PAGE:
Book 145: Bring Up the Bodies by Hilary Mantel

UK Cover
Book 145: Bring up the Bodies (Wolf Hall #2).
Author: Hilary Mantel, 2012
Genre: Historical Fiction. 16th Century England.
Other Details: Hardback. 407 pages.

By 1535 Cromwell is Chief Minister to Henry, his fortunes having risen with those of Anne Boleyn. But the split from the Catholic Church has left England dangerously isolated, and Anne has failed to give the king an heir. Cromwell watches as Henry falls for plain Jane Seymour. Negotiating the politics of the court, Cromwell must find a solution that will satisfy Henry, safeguard the nation and secure his own career. But neither minister nor king will emerge unscathed from the bloody theatre of Anne’s final days. - synopsis from publisher's website.

Almost effortlessly Mantel transports her reader back to the 16th century as an invisible eye-witness to the events leading to the execution of Anne Boleyn. That sense of being present creates an immediacy to the proceedings. Her writing is exquisite as always.

US Cover
Although this is a direct sequel to Wolf Hall and works best read after that novel, Mantel has included enough background for it to work as stand alone. However, in the Man Booker Shadowing group those of us who had read Wolf Hall found its many characters easier to deal with as well as the complex politics of the period. At the start of the novel Mantel does include listings of characters, which does come in very handy.

It is a real triumph for Mantel that managed to be even better than 'Wolf Hall'. It was from the start my favourite in the Man Booker 2012 short-list as it was for the judges when it secured Mantel her second Booker Prize and proved a historic win as Mantel was the first woman and the first Brit to win twice and Bring Up the Bodies the first direct sequel to win the prestigious literary prize.

Mantel is now working on the final book in the trilogy, The Mirror and the Light, that will chart Cromwell's eventual downfall.

Historic Winner!
In terms of presentation, I do prefer the UK cover depicting Anne's falcon to the portrait on the USA cover. It has a golden metallic sheen as better illustrated by this photo of a very happy Hilary Mantel photographed at the 2012 Man Booker Prize ceremony.

The opening of Bring Up the Bodies - from The Guardian's website.
  • maribou

Chill Prairie Windfall; This Ungifted Boy; Cold Night Demons

Chill Factor and Windfall, by Rachel Caine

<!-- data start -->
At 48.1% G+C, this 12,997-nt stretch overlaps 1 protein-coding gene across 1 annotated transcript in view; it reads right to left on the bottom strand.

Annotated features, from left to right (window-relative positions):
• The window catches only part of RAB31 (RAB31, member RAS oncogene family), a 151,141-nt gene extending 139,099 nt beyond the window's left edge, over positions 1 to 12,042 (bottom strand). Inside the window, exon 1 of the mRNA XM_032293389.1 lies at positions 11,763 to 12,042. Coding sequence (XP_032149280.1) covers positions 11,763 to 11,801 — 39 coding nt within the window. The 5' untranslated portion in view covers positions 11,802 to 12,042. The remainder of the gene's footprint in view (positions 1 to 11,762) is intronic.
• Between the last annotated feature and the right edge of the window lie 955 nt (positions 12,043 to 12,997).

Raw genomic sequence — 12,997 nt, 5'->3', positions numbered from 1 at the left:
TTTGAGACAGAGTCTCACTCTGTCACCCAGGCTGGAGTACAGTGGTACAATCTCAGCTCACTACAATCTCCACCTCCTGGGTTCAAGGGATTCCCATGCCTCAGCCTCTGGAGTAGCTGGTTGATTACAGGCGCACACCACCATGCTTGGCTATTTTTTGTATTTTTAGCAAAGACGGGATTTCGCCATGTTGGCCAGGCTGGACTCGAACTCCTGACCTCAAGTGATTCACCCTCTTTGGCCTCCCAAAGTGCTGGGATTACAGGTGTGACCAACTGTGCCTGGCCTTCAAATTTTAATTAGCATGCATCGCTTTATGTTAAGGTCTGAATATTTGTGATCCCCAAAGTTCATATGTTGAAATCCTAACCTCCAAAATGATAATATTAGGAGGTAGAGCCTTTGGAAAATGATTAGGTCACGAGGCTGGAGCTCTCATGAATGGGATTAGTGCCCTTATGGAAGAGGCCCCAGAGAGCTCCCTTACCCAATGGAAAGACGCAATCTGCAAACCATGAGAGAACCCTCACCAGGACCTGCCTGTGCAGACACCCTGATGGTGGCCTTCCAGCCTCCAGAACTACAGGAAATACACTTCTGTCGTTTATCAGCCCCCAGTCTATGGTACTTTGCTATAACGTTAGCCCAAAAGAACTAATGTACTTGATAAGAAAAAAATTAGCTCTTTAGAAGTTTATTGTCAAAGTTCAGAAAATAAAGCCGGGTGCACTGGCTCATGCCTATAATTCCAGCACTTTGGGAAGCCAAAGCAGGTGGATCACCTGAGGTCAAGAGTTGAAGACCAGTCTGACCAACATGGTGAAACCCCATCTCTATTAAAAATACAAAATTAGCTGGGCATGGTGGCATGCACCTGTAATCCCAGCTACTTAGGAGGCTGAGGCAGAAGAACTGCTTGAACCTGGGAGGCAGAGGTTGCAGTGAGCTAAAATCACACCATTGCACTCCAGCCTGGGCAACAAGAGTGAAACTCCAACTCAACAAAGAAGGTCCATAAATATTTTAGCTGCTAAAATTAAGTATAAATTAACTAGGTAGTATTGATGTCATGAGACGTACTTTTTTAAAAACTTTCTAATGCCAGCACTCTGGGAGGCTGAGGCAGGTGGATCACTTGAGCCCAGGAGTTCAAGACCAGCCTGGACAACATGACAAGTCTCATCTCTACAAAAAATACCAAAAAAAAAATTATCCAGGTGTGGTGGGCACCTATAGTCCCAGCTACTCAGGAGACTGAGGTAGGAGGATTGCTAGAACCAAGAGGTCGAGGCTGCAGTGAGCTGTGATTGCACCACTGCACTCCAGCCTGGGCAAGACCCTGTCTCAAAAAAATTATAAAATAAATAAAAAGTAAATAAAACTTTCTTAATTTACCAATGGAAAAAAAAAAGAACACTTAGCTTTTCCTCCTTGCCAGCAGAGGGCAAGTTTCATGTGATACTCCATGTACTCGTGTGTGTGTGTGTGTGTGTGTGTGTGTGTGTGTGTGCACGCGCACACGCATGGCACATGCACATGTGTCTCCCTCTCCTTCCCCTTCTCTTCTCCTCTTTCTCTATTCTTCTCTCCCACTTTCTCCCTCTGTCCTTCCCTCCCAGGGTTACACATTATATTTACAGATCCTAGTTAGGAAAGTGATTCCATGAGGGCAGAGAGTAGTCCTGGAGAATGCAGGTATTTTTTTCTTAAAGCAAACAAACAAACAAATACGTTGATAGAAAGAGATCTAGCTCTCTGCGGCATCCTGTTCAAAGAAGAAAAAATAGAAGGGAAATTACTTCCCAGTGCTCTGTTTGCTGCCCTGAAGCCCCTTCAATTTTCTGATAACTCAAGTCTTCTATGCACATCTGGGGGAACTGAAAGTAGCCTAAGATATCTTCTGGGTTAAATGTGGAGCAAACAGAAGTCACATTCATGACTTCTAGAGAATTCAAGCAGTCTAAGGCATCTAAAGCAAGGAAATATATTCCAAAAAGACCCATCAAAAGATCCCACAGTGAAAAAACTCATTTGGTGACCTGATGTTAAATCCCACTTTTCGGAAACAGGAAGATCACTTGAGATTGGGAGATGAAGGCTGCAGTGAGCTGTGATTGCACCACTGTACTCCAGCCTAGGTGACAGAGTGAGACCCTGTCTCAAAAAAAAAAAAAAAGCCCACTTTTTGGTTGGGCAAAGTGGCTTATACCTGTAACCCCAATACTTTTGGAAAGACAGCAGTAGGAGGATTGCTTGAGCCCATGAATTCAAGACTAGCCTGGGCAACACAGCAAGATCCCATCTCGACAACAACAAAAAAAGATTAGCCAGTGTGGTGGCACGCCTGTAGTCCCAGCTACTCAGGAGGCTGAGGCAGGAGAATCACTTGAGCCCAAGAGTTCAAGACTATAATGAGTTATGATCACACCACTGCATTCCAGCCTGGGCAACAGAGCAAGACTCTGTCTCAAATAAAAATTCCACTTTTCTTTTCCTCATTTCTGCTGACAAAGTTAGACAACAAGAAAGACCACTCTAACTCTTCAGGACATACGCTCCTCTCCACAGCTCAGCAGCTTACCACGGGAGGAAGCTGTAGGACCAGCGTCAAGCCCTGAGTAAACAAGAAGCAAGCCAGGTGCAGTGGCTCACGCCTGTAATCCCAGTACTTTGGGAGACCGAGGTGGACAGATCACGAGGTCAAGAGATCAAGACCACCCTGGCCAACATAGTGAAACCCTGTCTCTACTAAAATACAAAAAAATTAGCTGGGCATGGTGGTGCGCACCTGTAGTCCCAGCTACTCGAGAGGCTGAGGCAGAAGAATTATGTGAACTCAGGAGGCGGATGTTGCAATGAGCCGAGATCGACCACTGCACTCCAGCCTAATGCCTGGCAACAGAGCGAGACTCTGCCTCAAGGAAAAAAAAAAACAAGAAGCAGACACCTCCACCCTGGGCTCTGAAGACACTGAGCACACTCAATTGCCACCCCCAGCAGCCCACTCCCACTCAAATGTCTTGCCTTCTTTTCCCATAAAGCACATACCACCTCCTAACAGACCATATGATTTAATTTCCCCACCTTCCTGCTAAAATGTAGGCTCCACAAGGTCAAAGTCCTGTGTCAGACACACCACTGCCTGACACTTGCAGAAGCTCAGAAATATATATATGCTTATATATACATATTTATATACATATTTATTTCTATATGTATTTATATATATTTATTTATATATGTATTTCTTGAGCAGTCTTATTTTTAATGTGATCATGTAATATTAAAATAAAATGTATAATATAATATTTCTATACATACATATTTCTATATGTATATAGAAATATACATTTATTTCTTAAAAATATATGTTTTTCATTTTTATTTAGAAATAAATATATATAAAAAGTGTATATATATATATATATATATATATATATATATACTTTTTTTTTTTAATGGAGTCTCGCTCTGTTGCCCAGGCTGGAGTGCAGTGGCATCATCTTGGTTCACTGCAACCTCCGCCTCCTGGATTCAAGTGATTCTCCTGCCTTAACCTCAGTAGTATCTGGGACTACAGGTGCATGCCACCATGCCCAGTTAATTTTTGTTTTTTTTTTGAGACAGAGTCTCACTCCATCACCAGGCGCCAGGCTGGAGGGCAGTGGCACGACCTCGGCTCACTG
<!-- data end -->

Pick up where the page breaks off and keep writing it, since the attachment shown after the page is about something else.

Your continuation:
As mindless and not always self-consistent fluff go, these are AWESOME. Seriously.
(185, 186)

Prairie, by Candace Savage
The text was a bit dry in places - more textbook-y than I was expecting, but in others it shone. And I loved the pictures.

Ungifted, by Gordon Korman
This book is about a trouble-making middle school kid who accidentally gets sent to the gifted magnet school instead of suspended. I feared the didacticism involved might overwhelm the humor... but, it's Gordon Korman. Too zany and full of love for that.

The Boy Book, by E. Lockhart
Ruby Oliver is one of my favorite teen protagonists, and I think this was my favorite of all four books. Inhaled this.

What Really Happened Is This, by Dianne Hicks Morrow
Autobiographical short poems. When I was a little girl, Dianne was one of my favorite grown-ups, so my affection for this book is predictable. :)
(189, O44)

Sleep Demons, by Bill Hayes
Thoughtful mix of memoir and history about insomnia and other sleep disorders. Enjoyable, undemanding, and occasionally transcendent.
(190, O45)

Night Child, by Jes Battis
Fun. Maybe not quite as much my thing as the pop-culture academic non-fiction by the same author - but fun enough to keep me interested in reading more.

The Cold Smell of Sacred Stone, by George C. Chesbro (reread)
All of these mysteries are weird, but this one is especially weird: how to deal with the world when the world has decided your brother is a messiah... anyway, I still loved it - I have such good memories of teenage me sitting in the library reading this series :).
  • Current Music
    watching the Gilmore Girls

# 31-33

#31 - Madeline Miller: The Song of Achilles
The story of Achilles, as told by Patrocles. No surprises here (after reading 'The Song of Troy by McCallough), but very beautifully written.